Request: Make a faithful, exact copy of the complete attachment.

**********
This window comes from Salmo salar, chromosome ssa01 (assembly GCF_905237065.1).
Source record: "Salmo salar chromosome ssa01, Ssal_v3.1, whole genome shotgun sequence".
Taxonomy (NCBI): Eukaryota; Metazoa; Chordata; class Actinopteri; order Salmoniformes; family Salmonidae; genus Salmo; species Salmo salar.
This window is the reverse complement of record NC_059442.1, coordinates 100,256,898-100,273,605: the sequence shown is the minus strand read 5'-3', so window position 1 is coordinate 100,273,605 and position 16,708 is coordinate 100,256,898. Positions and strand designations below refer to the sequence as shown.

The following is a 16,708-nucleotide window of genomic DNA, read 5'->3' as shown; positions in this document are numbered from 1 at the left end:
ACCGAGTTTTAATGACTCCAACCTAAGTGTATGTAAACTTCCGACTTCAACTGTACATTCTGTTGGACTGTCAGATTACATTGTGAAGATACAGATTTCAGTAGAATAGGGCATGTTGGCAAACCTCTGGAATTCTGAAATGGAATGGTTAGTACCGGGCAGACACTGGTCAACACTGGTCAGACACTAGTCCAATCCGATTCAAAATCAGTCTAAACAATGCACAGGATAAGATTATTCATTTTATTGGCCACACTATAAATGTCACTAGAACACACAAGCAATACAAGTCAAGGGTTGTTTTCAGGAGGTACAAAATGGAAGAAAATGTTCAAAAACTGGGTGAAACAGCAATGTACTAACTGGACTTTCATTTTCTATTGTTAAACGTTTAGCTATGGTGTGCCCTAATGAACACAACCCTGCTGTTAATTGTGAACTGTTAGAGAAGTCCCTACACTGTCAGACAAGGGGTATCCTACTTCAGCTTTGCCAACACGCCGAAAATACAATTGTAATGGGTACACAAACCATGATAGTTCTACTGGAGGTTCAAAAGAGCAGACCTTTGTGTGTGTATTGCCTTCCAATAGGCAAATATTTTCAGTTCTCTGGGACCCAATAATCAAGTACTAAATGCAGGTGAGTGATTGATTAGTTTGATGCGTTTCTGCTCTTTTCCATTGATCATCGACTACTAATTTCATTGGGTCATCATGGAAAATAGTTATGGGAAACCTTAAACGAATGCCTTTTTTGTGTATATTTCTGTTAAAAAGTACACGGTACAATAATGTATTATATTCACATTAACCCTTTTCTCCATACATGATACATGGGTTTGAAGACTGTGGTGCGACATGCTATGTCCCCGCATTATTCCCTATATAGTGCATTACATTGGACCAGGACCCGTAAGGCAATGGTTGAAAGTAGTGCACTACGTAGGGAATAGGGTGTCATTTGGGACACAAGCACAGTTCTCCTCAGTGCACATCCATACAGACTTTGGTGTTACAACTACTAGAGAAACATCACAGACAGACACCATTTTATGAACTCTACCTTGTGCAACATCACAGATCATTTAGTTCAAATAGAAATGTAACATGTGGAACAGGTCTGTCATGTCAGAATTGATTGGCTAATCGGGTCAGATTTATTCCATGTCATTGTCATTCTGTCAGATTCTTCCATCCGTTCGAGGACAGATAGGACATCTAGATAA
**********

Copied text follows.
This window comes from Salmo salar, chromosome ssa01 (assembly GCF_905237065.1).
Source record: "Salmo salar chromosome ssa01, Ssal_v3.1, whole genome shotgun sequence".
Taxonomy (NCBI): Eukaryota; Metazoa; Chordata; class Actinopteri; order Salmoniformes; family Salmonidae; genus Salmo; species Salmo salar.
This window is the reverse complement of record NC_059442.1, coordinates 100,256,898-100,273,605: the sequence shown is the minus strand read 5'-3', so window position 1 is coordinate 100,273,605 and position 16,708 is coordinate 100,256,898. Positions and strand designations below refer to the sequence as shown.

The following is a 16,708-nucleotide window of genomic DNA, read 5'->3' as shown; positions in this document are numbered from 1 at the left end:
ACCGAGTTTTAATGACTCCAACCTAAGTGTATGTAAACTTCCGACTTCAACTGTACATTCTGTTGGACTGTCAGATTACATTGTGAAGATACAGATTTCAGTAGAATAGGGCATGTTGGCAAACCTCTGGAATTCTGAAATGGAATGGTTAGTACCGGGCAGACACTGGTCAACACTGGTCAGACACTAGTCCAATCCGATTCAAAATCAGTCTAAACAATGCACAGGATAAGATTATTCATTTTATTGGCCACACTATAAATGTCACTAGAACACACAAGCAATACAAGTCAAGGGTTGTTTTCAGGAGGTACAAAATGGAAGAAAATGTTCAAAAACTGGGTGAAACAGCAATGTACTAACTGGACTTTCATTTTCTATTGTTAAACGTTTAGCTATGGTGTGCCCTAATGAACACAACCCTGCTGTTAATTGTGAACTGTTAGAGAAGTCCCTACACTGTCAGACAAGGGGTATCCTACTTCAGCTTTGCCAACACGCCGAAAATACAATTGTAATGGGTACACAAACCATGATAGTTCTACTGGAGGTTCAAAAGAGCAGACCTTTGTGTGTGTATTGCCTTCCAATAGGCAAATATTTTCAGTTCTCTGGGACCCAATAATCAAGTACTAAATGCAGGTGAGTGATTGATTAGTTTGATGCGTTTCTGCTCTTTTCCATTGATCATCGACTACTAATTTCATTGGGTCATCATGGAAAATAGTTATGGGAAACCTTAAACGAATGCCTTTTTTGTGTATATTTCTGTTAAAAAGTACACGGTACAATAATGTATTATATTCACATTAACCCTTTTCTCCATACATGATACATGGGTTTGAAGACTGTGGTGCGACATGCTATGTCCCCGCATTATTCCCTATATAGTGCATTACATTGGACCAGGACCCGTAAGGCAATGGTTGAAAGTAGTGCACTACGTAGGGAATAGGGTGTCATTTGGGACACAAGCACAGTTCTCCTCAGTGCACATCCATACAGACTTTGGTGTTACAACTACTAGAGAAACATCACAGACAGACACCATTTTATGAACTCTACCTTGTGCAACATCACAGATCATTTAGTTCAAATAGAAATGTAACATGTGGAACAGGTCTGTCATGTCAGAATTGATTGGCTAATCGGGTCAGATTTATTCCATGTCATTGTCATTCTGTCAGATTCTTCCATCCGTTCGAGGACAGATAGGACATCTAGATAA